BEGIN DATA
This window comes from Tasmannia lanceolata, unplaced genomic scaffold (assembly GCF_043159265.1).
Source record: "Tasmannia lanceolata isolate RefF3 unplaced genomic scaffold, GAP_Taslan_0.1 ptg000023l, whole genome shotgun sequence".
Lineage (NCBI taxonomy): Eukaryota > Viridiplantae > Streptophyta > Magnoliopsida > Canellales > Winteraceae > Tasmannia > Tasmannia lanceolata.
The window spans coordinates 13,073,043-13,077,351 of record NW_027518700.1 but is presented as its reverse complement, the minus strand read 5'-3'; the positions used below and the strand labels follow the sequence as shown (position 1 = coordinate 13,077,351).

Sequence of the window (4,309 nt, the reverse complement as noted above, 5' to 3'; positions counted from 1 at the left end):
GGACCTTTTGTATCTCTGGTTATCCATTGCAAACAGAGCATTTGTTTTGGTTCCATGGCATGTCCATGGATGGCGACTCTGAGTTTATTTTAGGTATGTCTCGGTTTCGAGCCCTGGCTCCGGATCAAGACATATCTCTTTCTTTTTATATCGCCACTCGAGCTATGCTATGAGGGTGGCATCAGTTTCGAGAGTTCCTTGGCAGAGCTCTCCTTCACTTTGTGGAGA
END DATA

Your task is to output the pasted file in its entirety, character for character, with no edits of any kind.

This window comes from Tasmannia lanceolata, unplaced genomic scaffold (assembly GCF_043159265.1).
Source record: "Tasmannia lanceolata isolate RefF3 unplaced genomic scaffold, GAP_Taslan_0.1 ptg000023l, whole genome shotgun sequence".
Lineage (NCBI taxonomy): Eukaryota > Viridiplantae > Streptophyta > Magnoliopsida > Canellales > Winteraceae > Tasmannia > Tasmannia lanceolata.
The window spans coordinates 13,073,043-13,077,351 of record NW_027518700.1 but is presented as its reverse complement, the minus strand read 5'-3'; the positions used below and the strand labels follow the sequence as shown (position 1 = coordinate 13,077,351).

Sequence of the window (4,309 nt, the reverse complement as noted above, 5' to 3'; positions counted from 1 at the left end):
GGACCTTTTGTATCTCTGGTTATCCATTGCAAACAGAGCATTTGTTTTGGTTCCATGGCATGTCCATGGATGGCGACTCTGAGTTTATTTTAGGTATGTCTCGGTTTCGAGCCCTGGCTCCGGATCAAGACATATCTCTTTCTTTTTATATCGCCACTCGAGCTATGCTATGAGGGTGGCATCAGTTTCGAGAGTTCCTTGGCAGAGCTCTCCTTCACTTTGTGGAGA